Weather conditions were mostly hot and dry last week. last rain we received was .5 on June 9. Areas to the north and south of us received a greater amount of rain and wind that caused localized flooding and damage. Yet, there are still places that received little to no rainfall. Wheat harvest has started. Double-crop soybeans were quickly planted in recently harvested fields. Straw baling was quickly done to make way for the planter. The corn crop had been looking good until this week. The heat and dry weather are causing plants to conserve moisture by pointing leaves upwards and shading the soil. A rain shower would be helpful. Post-herbicide application continues on soybean fields. Weed pressure has been spotty, but still needs to be controlled. Local grain bids are corn; $3.42; soybeans, $9.05; and wheat, $4.91. Have a safe week.
Last week was another warm one with daytime temperatures in the low 90s. We received 0.2 of an inch of rain June 2. The dry weather has allowed farmers to finish planting soybeans.
The warmer weather has given a boost to the corn crop. Plant height ranges from 12 inches to shoulder high. There has been some fertilizer sidedressing done where possible.
The earliest planted soybean fields are now receiving a post-herbicide treatment. The majority of other bean fields are a couple weeks behind in growth for this treatment. The wheat crop is continuing to change to a yellow color. Harvest will be here before too long. A second cutting of alfalfa hay was made since the weather was ideal for this chore. Local grain bids are corn, $3.51; soybeans, $9.44; and wheat, $5.09. Have a safe week.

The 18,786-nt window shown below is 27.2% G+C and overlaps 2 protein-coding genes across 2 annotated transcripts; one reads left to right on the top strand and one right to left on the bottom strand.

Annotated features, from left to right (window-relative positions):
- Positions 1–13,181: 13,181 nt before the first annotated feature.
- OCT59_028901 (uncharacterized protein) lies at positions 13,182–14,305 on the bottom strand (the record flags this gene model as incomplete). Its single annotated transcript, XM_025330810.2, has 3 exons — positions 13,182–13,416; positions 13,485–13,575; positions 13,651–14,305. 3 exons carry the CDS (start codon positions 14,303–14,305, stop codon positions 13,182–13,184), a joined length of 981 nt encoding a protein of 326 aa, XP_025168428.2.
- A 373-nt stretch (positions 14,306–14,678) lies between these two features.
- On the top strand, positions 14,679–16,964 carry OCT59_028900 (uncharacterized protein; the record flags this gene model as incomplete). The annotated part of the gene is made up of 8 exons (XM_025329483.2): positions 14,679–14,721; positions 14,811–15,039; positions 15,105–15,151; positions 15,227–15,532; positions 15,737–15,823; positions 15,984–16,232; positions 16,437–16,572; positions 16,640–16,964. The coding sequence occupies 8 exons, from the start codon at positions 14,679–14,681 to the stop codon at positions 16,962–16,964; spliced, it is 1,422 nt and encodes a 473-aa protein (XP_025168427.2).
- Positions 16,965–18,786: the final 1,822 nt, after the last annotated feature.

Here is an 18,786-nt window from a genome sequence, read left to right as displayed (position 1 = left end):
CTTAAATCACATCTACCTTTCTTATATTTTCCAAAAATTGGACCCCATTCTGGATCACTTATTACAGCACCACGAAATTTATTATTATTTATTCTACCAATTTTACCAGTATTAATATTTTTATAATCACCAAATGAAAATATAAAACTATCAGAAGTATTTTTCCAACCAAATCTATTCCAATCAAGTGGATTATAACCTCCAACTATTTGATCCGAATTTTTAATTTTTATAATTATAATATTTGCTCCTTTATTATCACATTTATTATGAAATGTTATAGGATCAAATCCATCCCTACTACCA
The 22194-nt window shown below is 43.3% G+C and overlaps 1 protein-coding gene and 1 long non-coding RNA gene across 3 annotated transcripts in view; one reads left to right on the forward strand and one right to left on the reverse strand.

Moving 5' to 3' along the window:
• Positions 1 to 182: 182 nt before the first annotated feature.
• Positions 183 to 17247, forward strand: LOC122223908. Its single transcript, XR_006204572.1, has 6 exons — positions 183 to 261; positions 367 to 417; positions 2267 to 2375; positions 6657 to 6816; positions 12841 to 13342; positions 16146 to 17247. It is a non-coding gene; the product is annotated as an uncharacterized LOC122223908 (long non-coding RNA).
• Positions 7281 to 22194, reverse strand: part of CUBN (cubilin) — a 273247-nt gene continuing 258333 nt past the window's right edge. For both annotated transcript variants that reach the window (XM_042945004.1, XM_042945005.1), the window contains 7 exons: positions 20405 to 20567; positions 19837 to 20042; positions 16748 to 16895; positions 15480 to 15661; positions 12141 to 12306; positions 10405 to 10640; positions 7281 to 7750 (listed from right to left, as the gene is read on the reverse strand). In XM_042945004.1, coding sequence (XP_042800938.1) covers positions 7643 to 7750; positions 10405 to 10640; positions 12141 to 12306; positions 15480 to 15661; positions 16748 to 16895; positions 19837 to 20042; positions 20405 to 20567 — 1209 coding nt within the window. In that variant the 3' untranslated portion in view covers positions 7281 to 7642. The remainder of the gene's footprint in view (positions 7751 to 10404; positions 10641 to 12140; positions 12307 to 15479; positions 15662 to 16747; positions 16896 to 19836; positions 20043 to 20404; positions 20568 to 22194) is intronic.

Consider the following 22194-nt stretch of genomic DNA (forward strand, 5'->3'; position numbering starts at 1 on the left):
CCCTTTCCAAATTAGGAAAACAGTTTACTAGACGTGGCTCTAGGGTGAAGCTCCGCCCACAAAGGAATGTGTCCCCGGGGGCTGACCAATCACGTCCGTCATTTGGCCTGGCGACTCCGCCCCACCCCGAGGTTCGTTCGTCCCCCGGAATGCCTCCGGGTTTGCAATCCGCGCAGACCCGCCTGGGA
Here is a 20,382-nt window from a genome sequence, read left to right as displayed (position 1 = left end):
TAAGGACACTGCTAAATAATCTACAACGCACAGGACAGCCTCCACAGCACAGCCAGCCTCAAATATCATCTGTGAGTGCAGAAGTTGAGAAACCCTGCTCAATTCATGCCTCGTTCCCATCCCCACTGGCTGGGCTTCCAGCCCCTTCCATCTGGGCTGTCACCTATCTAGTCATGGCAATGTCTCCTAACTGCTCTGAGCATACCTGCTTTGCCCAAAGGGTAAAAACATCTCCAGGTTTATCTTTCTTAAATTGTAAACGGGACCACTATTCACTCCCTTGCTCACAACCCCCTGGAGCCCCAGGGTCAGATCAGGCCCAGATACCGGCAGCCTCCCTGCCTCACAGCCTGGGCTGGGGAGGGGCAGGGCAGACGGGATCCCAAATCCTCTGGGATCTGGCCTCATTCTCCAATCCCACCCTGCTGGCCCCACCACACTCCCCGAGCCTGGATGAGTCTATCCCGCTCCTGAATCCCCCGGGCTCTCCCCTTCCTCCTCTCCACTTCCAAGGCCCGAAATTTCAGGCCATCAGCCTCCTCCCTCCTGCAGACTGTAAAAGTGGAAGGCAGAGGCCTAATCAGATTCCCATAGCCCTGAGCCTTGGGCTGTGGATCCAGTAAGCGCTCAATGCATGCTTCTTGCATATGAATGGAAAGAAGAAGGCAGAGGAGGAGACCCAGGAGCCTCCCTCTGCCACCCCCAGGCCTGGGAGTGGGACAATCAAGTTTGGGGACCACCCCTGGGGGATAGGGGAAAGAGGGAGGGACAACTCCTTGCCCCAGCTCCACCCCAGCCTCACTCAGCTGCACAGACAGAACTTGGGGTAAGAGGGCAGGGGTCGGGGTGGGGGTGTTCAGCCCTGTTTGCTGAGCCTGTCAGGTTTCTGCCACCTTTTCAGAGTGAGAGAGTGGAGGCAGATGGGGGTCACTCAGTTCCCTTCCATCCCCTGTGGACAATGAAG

Last week, farmers experienced warm temperatures that broke a record for the month of May set in 2012. Warmer-than-normal temperatures were quickly drying out the fields as they were planted. This weather pattern changed as remnants of Tropical Storm Alberto moved through the area Tuesday evening, bringing scattered storms and rain showers for several days. Rainfall amounts varied, with some locations receiving more than 1.5 inches. The corn crop appears to look good with the exception of low spots in the fields where the plants are slow to develop due to the damp conditions. Sunshine will resolve this issue. Soybean planting continued until the rain started. Emergence of soybean seedlings has been good since these fields have adequate moisture and warm temperatures. Both crops face the challenge of resident flocks of geese that have decided the seedling plants make a tasty delicacy. I’ve observed several flocks plucking the plants as they walk through the fields. Wheat fields are changing color. I checked a few seed heads and found the grain in the milk stage and plump in size. Harvest is several weeks away. Local grain bids are corn, $3.76; soybeans, $9.98; and wheat, $5.08. Have a safe week.
Very little fieldwork was done last week due to rain showers. There were reports of 4-plus inches of rain in areas to the south and east of the county. I collected 1.9 inches for the week. Farmers returned to the fields Thursday, applying crop protectants and planting soybeans. Daytime temperatures were in the upper 80s. Young corn plants and emerging soybean seedlings are enjoying ideal conditions for rapid growth. Local grain bids are corn, $3.86; soybeans, $10.19; and wheat $5.14.
Have safe week.